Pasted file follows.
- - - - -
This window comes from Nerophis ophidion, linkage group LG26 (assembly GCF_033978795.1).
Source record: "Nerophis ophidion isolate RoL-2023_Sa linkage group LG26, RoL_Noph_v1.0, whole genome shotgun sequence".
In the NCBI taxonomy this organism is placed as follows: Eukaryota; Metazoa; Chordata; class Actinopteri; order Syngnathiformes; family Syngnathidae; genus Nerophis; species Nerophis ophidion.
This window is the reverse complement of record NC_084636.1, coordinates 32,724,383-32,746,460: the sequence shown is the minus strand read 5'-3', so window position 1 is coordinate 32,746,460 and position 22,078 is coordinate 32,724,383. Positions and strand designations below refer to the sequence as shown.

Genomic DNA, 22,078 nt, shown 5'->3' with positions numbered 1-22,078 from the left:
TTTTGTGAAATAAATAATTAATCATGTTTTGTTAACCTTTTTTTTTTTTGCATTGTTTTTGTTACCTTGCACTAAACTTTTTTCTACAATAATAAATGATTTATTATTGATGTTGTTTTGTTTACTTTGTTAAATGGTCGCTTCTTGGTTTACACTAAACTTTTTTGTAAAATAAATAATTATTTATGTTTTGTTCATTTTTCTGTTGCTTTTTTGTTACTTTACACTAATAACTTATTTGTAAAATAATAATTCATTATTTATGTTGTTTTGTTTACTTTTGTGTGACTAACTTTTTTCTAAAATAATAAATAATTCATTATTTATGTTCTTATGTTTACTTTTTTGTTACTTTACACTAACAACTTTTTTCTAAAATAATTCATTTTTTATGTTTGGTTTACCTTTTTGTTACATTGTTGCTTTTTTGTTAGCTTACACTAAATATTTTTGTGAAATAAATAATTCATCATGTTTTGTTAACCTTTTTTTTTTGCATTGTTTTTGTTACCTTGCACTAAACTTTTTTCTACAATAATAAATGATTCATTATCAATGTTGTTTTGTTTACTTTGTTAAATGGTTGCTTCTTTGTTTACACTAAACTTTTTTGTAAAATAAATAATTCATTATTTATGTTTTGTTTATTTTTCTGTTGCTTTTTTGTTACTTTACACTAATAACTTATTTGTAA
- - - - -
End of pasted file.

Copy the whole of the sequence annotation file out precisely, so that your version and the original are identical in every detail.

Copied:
This window comes from Nerophis ophidion, linkage group LG26 (assembly GCF_033978795.1).
Source record: "Nerophis ophidion isolate RoL-2023_Sa linkage group LG26, RoL_Noph_v1.0, whole genome shotgun sequence".
In the NCBI taxonomy this organism is placed as follows: Eukaryota; Metazoa; Chordata; class Actinopteri; order Syngnathiformes; family Syngnathidae; genus Nerophis; species Nerophis ophidion.
This window is the reverse complement of record NC_084636.1, coordinates 32,724,383-32,746,460: the sequence shown is the minus strand read 5'-3', so window position 1 is coordinate 32,746,460 and position 22,078 is coordinate 32,724,383. Positions and strand designations below refer to the sequence as shown.

Genomic DNA, 22,078 nt, shown 5'->3' with positions numbered 1-22,078 from the left:
TTTTGTGAAATAAATAATTAATCATGTTTTGTTAACCTTTTTTTTTTTTGCATTGTTTTTGTTACCTTGCACTAAACTTTTTTCTACAATAATAAATGATTTATTATTGATGTTGTTTTGTTTACTTTGTTAAATGGTCGCTTCTTGGTTTACACTAAACTTTTTTGTAAAATAAATAATTATTTATGTTTTGTTCATTTTTCTGTTGCTTTTTTGTTACTTTACACTAATAACTTATTTGTAAAATAATAATTCATTATTTATGTTGTTTTGTTTACTTTTGTGTGACTAACTTTTTTCTAAAATAATAAATAATTCATTATTTATGTTCTTATGTTTACTTTTTTGTTACTTTACACTAACAACTTTTTTCTAAAATAATTCATTTTTTATGTTTGGTTTACCTTTTTGTTACATTGTTGCTTTTTTGTTAGCTTACACTAAATATTTTTGTGAAATAAATAATTCATCATGTTTTGTTAACCTTTTTTTTTTGCATTGTTTTTGTTACCTTGCACTAAACTTTTTTCTACAATAATAAATGATTCATTATCAATGTTGTTTTGTTTACTTTGTTAAATGGTTGCTTCTTTGTTTACACTAAACTTTTTTGTAAAATAAATAATTCATTATTTATGTTTTGTTTATTTTTCTGTTGCTTTTTTGTTACTTTACACTAATAACTTATTTGTAA